Filar micrometer by William Herschel, 1780-1800

1780-1800 in Slough, England and Maidenhead
William Herschel

Eye-piece micrometer inscribed E.6 in wood mount with brass frame divided circle (120 divisions numbered from 0 degree to 60 degrees) and steel screw, 2 threads in position

Dated 1780-1800, this eyepiece filar micrometer was made by the astronomer, William Herschel for the telescopes he used. In addition to building his own reflecting telescopes, Herschel made his own micrometers. This measuring instrument uses a set of fixed and moveable wires to determine angular distances in the eyepiece of the telescope. In operation, the calibrated handle was used to move the parallel wires delineating the object being measured. The distance was then calculated from the number turns of the handle that is attached to a fine threaded rod connected to the framework holding the moveable wires. Like Herschel's own eyepieces, the body of this instrument is made of cocoa, a tropical hardwood still used for woodwind instruments today.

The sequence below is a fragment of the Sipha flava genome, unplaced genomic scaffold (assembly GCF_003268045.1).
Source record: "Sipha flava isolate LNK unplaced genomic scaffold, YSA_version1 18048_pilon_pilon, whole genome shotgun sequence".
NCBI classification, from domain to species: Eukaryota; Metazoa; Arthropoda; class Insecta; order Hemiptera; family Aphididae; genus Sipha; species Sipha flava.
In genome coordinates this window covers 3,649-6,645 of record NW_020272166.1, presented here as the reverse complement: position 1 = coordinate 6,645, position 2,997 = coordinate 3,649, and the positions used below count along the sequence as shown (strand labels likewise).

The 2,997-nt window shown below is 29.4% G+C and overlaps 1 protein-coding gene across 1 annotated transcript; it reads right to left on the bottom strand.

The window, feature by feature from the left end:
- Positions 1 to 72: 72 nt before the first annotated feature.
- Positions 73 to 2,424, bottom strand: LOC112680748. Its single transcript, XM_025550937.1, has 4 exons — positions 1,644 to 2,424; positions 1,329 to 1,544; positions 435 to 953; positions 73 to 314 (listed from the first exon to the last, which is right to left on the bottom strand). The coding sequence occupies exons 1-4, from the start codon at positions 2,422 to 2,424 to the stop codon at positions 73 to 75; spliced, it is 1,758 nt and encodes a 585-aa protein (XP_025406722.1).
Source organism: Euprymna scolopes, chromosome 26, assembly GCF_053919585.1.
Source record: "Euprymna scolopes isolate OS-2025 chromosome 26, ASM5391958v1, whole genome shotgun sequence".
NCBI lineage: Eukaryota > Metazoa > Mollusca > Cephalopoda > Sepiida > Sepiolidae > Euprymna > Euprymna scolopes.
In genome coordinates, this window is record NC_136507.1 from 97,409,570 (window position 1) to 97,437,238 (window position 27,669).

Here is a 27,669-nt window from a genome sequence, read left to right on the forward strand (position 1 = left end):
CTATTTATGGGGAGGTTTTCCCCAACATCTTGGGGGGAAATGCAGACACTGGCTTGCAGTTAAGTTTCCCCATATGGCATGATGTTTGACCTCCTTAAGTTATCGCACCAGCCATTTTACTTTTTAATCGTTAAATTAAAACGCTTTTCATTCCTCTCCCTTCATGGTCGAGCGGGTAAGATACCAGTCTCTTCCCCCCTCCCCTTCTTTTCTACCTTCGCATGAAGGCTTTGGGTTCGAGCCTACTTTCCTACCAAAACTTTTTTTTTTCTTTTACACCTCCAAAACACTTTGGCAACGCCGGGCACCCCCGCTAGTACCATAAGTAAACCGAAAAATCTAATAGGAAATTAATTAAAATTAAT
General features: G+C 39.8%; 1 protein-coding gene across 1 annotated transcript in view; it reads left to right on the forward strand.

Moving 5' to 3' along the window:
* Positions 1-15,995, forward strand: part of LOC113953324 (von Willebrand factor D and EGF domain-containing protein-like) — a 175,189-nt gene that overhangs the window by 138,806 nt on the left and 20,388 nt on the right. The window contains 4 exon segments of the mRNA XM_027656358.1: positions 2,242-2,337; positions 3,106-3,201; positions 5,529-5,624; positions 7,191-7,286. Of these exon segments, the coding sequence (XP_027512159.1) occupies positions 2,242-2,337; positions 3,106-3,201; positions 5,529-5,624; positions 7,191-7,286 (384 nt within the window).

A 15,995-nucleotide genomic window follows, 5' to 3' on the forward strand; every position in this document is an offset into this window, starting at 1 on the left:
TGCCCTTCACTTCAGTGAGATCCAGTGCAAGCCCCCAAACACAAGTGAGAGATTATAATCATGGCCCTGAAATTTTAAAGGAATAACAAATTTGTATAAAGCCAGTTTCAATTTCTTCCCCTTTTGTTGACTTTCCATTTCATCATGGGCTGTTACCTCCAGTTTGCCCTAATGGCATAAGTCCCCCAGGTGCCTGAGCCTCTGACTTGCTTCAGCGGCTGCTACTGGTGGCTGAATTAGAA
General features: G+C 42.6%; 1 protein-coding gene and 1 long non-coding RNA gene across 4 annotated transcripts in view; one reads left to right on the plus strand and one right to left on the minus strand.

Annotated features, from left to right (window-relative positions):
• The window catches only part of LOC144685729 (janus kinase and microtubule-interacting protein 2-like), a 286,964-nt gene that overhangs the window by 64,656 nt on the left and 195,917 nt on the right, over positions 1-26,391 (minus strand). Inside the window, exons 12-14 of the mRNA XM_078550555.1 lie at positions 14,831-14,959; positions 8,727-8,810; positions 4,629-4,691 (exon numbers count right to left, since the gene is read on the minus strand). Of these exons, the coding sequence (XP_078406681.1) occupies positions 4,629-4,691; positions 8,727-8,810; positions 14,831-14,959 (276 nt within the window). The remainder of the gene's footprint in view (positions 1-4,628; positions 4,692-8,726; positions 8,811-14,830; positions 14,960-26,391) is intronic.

On display

Science Museum: Making the Modern World Gallery

If you are visiting to see this object, please contact us in advance to make sure that it will be on display.


Object Number:
brass, steel, wood
filar micrometer
  • disciplines
  • disciplines
  • science
  • natural sciences
  • physical sciences
  • furnishing and equipment
  • measuring device - instrument
  • micrometer - angle
Mr John Herschel-Shorland

Cite this page


We encourage the use and reuse of our collection data.

Data in the title, made, maker and details fields are released under Creative Commons Zero

Descriptions and all other text content are licensed under a Creative Commons Attribution 4.0 licence

Using our data


Download catalogue entry as json

Download manifest IIIF

Our records are constantly being enhanced and improved, but please note that we cannot guarantee the accuracy of any information shown on this website.